Historic Virginia Crimes: The Night Prowler

In Fedele v. Commonwealth, 205 Va. 51 (1964), the defendant was convicted in the Police Court of the City of Richmond of being a “person of ill fame, to wit: a night prowler.”  She was required to be on good behavior for one year or else forfeit the $300 peace bond she was to pay per Va. Code § 19.1-20.

So who’s a “person of ill fame”?  And who’s a “night prowler”?  According to the opinion, a person of ill fame is nothing more than someone who has a bad reputation.  And a night prowler is one whose habit is to move about at night for the purpose of committing some crime, or disturbing the peace, or doing some wrongful or wicked act.   So, basically, under that statute, you could be ordered to post a substantial bond[1] for merely having a bad reputation for habitually moving about at night for the mere purpose of committing bad acts.  Or, in other words, you could be punished for having a bad reputation for habitually acting shady at night.  And, if you couldn’t post the required peace bond, you would be committed to jail.  What fun!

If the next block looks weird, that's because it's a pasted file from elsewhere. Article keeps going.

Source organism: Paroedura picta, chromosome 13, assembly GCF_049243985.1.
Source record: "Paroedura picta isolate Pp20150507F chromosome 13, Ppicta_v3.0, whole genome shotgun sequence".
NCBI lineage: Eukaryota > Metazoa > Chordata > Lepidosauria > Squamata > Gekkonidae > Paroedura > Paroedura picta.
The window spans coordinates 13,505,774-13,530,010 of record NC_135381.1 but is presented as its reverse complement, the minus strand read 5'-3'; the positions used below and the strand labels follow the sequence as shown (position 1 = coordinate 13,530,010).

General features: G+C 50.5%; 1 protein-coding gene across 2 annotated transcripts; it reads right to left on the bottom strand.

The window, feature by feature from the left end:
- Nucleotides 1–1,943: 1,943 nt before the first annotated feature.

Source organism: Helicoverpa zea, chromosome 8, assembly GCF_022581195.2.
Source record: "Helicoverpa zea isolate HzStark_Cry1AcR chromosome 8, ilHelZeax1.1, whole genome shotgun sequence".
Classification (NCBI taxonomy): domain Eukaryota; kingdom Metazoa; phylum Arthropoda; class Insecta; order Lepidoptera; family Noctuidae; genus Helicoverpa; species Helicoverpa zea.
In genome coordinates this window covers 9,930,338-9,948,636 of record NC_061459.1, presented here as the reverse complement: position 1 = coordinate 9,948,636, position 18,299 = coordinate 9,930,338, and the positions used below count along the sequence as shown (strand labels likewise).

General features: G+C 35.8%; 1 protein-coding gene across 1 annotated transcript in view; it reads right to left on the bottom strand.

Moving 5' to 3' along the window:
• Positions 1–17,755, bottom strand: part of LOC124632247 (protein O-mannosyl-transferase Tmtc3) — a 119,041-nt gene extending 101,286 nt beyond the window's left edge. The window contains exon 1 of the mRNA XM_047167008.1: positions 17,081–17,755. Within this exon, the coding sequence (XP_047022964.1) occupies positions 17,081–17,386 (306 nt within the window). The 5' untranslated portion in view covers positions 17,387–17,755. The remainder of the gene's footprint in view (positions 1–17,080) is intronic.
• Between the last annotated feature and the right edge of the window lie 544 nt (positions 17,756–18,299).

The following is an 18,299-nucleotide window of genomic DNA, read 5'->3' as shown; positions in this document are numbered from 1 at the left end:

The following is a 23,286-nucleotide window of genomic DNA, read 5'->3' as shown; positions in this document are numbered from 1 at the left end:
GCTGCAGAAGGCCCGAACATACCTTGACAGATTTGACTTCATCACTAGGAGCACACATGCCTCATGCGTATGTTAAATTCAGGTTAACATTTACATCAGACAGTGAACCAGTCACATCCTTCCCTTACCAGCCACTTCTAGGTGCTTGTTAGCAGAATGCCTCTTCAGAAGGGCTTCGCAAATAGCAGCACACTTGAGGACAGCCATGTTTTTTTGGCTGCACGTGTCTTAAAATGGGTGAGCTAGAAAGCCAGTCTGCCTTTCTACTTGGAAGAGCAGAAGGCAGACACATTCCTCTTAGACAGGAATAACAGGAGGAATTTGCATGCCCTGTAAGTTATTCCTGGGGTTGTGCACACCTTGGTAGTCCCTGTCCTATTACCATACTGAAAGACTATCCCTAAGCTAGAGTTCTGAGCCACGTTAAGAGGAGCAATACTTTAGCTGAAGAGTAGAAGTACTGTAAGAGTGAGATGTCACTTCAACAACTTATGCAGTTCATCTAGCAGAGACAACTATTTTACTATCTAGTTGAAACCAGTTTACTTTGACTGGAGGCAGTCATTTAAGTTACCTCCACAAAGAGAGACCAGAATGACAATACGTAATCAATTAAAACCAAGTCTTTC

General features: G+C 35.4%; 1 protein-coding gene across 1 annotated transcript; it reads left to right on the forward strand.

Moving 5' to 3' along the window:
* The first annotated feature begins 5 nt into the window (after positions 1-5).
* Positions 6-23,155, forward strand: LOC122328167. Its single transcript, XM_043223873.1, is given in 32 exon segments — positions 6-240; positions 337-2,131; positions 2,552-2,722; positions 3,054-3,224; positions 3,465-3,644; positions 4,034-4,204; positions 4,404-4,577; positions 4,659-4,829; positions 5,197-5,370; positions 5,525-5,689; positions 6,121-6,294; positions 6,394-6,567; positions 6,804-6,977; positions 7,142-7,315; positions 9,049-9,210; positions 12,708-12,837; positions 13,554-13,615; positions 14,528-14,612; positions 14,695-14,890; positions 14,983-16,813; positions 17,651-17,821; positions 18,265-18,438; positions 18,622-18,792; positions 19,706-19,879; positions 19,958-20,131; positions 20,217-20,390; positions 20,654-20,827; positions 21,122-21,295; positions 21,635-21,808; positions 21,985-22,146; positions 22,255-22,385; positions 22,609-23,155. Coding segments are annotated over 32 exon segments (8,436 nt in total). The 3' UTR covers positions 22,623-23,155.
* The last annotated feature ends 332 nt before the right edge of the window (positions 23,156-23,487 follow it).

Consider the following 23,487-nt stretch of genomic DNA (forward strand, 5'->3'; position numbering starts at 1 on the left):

[1] $300 in 1964 has the same buying power as $2,220.75 in 2012 according the Bureau of Labor Statistics.

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Nicholas Solan

About Nicholas Solan

Nicholas Jon Solan is a founding partner of Solan Alzamora, PLLC in Fairfax, Virginia. He specializes in family law and criminal/traffic law, including but not limited to charges for speeding, reckless driving, improper driving, driving on a suspended license, DUI/DWI, possession of marijuana, possession of a controlled substance, assault and battery, and eluding the police. He can be reached at (703) 359-0088 or nsolan@SAlawfirm.com or www.SAlawfirm.com.